And if he says he isn't happy about it would you really give a fuck and take his reaction into account?
He is locked up.
Out of sight out of mind imo. .
He doesn't deserve a second thought.
You don't need his approval so don't give him the option to shoot down you decisions. .

pourjudgment Sun 14-May-17 13:10:38

I was very very close to reporting it to the police and the prison. I told him this and it stopped.

Whisky2014 Sun 14-May-17 13:12:17

Are posters missing the fact she has kids with this guy in prison?

pourjudgment Sun 14-May-17 13:12:25

I've kept everything in a file and was intending to show it to my new partner so he has full insight into the sort of person he is. I was advised to keep everything (by my family).

TheStoic Sun 14-May-17 13:13:33

Are posters missing the fact she has kids with this guy in prison?


pourjudgment Sun 14-May-17 13:13:57

Yes I was about to say that whisky We have children, that's the whole point. It's about a man being in their lives. Also that they are likely to tell their dad (they talk on the phone most days and see him once per month).

DJBaggySmalls Sun 14-May-17 13:14:41

If a client were in your position, how would you advise her?
In your job, if a serving prisoner is threatening you, aren't you required to report that?
My advice would be to get an injunction, go NC and move on with your life.

pourjudgment Sun 14-May-17 13:15:19

He's in an open prison now as close to release so effectively just sleeps there....

Reow Sun 14-May-17 13:15:24

Tell him. But also tell him that any threatening aggressive hatemail will be sent directly to the police.

kittybiscuits Sun 14-May-17 13:16:27

He abdicated all responsibility for the children when he went to prison. You have no reason to tell him anything. I echo the suggestion made by others for you to seek help for yourself - counselling or the freedom programme. You will need to learn to live without his control and abuse. You make your own life decisions now. You will be okay, it just takes time.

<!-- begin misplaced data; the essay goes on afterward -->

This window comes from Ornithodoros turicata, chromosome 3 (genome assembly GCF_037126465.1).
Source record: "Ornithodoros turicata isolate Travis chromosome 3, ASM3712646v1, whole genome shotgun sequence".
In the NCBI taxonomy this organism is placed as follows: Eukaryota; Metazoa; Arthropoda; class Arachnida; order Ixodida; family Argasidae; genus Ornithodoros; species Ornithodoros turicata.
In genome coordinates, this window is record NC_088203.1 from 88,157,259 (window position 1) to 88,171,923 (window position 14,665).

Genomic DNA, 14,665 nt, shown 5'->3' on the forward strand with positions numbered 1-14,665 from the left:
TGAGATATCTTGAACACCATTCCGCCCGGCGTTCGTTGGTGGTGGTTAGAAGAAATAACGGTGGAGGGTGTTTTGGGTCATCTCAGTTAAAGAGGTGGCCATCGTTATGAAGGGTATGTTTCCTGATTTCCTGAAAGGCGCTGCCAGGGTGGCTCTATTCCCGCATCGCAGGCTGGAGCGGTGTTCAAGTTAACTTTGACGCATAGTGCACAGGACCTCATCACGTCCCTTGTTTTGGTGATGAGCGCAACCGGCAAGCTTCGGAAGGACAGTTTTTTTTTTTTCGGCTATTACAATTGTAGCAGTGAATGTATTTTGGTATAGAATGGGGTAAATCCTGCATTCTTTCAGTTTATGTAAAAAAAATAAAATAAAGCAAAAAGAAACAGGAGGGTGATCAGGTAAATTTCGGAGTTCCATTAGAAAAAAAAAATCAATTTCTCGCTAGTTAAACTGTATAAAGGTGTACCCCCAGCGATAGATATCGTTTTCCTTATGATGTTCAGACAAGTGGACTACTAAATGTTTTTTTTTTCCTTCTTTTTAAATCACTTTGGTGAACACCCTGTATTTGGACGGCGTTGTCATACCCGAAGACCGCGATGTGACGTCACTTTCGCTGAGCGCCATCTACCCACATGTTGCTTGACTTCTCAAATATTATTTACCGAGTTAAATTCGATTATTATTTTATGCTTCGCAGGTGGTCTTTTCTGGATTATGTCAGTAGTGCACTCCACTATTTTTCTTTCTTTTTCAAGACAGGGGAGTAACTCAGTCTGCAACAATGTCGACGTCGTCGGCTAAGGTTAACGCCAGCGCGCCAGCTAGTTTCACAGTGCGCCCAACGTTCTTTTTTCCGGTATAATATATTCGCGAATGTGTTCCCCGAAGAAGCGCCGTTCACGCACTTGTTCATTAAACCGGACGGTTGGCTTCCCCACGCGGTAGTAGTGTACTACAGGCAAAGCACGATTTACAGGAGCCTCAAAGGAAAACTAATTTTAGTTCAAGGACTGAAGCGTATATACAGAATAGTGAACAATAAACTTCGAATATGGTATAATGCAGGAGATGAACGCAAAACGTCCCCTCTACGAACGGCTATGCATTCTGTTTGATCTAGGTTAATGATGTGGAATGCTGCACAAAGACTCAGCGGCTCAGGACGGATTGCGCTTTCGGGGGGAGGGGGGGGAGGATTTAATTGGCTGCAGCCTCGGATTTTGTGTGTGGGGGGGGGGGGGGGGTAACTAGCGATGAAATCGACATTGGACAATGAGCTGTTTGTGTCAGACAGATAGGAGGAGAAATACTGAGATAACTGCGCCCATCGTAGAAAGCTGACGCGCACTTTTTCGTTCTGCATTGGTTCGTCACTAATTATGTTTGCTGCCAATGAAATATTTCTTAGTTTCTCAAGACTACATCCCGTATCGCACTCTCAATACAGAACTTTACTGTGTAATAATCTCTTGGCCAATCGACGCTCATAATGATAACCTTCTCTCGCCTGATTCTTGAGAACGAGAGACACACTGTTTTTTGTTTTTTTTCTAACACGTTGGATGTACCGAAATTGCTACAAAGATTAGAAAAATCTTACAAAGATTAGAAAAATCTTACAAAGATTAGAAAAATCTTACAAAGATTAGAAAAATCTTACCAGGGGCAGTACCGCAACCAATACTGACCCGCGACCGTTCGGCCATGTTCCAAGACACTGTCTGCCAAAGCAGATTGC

pourjudgment Sun 14-May-17 13:16:38

He has rights to see his children! He is deemed as no risk at all to them.

pourjudgment Sun 14-May-17 13:17:26

I will have a look into the Freedom programme. I've seen it mentioned on other threads.

VerySadInside Sun 14-May-17 13:20:21

You don't need to tell him about your private life at all!

It sounds like you are trying to feed his drama. If the children mention him then thats fine but you don't need to tell your ex about your love life.

pourjudgment Sun 14-May-17 13:24:18

Let's say this was a normal separation and your ex h had the children for the weekend. He introduced them to his new partner without telling you? Am I really being too... considerate about this??? I'd fully expect to be told who my children were spending time with. Particularly if they may be spending rather a lot of time with them?

I'm doubting myself now. But if I can really rightly not tell him I'd obviously prefer that.

CrazedZombie Sun 14-May-17 13:24:48

If he wasn't abusive then he'd deserve the courtesy of knowing that it was going to happen together with some info like his name and occupation.

He is abusive so wouldn't deserve the info if there were no kids. I would want the kids to be there when he found out so I would tell him (ideally by text/email/letter) so you can keep it short and factual. I would add the information that he was a police officer so he'd hopefully think twice about going nuts at you. It's amazing how many abusers won't show their true colours when they know somebody else is watching.

CrazedZombie Sun 14-May-17 13:26:31

Would should be wouldn't.
I wouldn't want the kids to be there when he found out.

ElspethFlashman Sun 14-May-17 13:28:19

Why are you introducing your kids to your new boyfriend? It doesn't sound like you've been together long at all.